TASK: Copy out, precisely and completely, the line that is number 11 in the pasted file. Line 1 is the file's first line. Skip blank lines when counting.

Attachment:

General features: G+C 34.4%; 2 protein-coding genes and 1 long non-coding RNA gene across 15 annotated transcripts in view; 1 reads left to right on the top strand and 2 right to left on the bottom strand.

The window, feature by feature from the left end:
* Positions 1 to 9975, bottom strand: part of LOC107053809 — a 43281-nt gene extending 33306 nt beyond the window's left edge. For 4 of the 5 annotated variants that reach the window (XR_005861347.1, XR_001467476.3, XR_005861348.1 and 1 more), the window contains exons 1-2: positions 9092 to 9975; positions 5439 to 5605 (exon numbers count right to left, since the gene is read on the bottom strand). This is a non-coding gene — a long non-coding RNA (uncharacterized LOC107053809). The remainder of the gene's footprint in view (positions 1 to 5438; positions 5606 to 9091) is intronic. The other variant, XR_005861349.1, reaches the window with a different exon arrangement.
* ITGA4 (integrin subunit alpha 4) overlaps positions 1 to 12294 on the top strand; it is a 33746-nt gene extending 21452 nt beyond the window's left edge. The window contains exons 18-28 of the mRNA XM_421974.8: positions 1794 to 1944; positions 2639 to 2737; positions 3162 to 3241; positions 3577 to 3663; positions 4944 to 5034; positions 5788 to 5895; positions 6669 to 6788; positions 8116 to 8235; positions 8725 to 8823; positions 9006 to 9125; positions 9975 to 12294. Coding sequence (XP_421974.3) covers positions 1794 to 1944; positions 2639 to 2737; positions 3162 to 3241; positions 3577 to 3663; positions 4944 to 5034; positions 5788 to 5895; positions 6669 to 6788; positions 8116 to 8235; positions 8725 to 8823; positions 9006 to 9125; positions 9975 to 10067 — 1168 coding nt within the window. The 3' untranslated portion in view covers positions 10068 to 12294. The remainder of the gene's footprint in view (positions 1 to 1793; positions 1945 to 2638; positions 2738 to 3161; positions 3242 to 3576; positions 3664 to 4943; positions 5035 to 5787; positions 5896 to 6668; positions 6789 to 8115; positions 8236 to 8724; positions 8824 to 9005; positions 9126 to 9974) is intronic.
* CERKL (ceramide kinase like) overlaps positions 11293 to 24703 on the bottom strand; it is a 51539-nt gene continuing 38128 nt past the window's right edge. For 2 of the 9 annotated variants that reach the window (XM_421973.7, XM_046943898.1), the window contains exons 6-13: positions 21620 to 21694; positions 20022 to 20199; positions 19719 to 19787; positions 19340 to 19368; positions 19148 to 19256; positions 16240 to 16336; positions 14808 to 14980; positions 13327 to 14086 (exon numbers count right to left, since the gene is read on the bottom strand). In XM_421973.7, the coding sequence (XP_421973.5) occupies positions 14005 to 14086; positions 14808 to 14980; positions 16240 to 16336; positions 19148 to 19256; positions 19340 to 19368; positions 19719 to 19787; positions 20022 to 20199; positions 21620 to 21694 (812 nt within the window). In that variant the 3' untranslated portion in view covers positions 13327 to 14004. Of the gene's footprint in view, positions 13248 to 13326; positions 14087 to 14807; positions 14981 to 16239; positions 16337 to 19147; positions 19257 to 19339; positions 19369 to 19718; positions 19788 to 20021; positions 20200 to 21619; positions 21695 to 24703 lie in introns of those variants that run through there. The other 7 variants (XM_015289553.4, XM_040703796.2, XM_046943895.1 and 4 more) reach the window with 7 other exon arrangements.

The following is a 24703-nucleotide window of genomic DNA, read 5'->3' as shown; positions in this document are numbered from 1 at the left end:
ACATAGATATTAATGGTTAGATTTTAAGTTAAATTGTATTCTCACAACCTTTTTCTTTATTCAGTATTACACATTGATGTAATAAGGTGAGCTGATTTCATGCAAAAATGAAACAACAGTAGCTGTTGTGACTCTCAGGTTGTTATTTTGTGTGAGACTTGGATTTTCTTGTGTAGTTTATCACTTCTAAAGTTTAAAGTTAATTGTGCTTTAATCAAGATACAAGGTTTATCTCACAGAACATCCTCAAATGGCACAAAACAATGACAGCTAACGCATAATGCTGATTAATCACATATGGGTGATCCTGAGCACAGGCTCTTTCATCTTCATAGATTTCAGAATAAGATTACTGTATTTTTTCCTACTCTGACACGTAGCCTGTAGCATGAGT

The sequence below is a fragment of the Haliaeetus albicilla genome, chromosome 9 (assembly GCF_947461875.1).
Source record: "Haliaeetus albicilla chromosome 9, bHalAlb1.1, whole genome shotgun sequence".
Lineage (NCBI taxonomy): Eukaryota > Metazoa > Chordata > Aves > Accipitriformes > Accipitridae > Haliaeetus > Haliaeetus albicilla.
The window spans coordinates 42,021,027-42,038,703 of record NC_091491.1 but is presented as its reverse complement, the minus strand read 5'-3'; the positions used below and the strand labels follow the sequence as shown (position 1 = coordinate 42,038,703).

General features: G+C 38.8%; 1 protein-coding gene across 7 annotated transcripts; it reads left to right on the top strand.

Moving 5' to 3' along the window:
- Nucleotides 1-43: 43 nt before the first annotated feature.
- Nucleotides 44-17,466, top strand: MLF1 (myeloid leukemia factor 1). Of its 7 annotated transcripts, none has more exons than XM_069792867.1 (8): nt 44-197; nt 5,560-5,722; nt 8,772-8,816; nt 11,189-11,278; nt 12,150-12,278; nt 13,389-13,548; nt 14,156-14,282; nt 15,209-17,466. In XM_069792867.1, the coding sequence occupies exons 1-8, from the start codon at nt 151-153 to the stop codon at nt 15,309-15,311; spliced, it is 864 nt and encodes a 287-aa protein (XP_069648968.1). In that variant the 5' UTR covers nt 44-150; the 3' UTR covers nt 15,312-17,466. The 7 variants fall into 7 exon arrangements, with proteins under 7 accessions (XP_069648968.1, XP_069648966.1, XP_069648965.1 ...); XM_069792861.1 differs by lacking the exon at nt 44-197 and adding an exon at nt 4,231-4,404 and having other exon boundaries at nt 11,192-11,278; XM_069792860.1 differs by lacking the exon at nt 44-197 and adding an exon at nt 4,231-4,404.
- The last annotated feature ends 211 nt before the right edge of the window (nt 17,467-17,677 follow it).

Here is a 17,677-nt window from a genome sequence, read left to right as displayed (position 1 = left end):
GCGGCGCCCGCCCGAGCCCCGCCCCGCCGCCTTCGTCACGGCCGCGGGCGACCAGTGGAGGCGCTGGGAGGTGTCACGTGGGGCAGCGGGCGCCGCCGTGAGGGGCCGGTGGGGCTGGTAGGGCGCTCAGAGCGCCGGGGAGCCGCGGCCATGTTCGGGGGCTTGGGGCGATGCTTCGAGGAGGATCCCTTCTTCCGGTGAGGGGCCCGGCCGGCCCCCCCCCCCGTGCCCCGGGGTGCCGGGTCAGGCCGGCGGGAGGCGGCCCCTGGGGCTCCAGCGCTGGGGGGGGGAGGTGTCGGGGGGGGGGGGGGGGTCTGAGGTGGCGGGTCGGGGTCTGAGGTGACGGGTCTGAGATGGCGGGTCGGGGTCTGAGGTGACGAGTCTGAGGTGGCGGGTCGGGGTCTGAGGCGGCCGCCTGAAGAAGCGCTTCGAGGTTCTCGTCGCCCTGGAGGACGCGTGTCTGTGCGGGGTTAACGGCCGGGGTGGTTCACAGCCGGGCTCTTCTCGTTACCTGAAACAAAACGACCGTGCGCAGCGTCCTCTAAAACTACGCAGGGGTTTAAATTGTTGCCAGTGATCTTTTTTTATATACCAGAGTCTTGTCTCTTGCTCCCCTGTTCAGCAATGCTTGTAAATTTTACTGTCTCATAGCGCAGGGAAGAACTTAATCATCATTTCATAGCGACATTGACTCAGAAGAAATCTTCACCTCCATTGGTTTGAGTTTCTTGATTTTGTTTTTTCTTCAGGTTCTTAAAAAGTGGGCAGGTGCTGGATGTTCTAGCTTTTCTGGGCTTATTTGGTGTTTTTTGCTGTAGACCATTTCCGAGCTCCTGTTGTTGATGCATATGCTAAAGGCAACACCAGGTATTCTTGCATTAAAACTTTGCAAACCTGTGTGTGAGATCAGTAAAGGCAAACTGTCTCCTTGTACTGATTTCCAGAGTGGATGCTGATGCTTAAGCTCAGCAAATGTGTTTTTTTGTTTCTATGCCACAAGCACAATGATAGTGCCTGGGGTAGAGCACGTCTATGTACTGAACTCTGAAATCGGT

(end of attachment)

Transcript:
The window spans coordinates 42,021,027-42,038,703 of record NC_091491.1 but is presented as its reverse complement, the minus strand read 5'-3'; the positions used below and the strand labels follow the sequence as shown (position 1 = coordinate 42,038,703).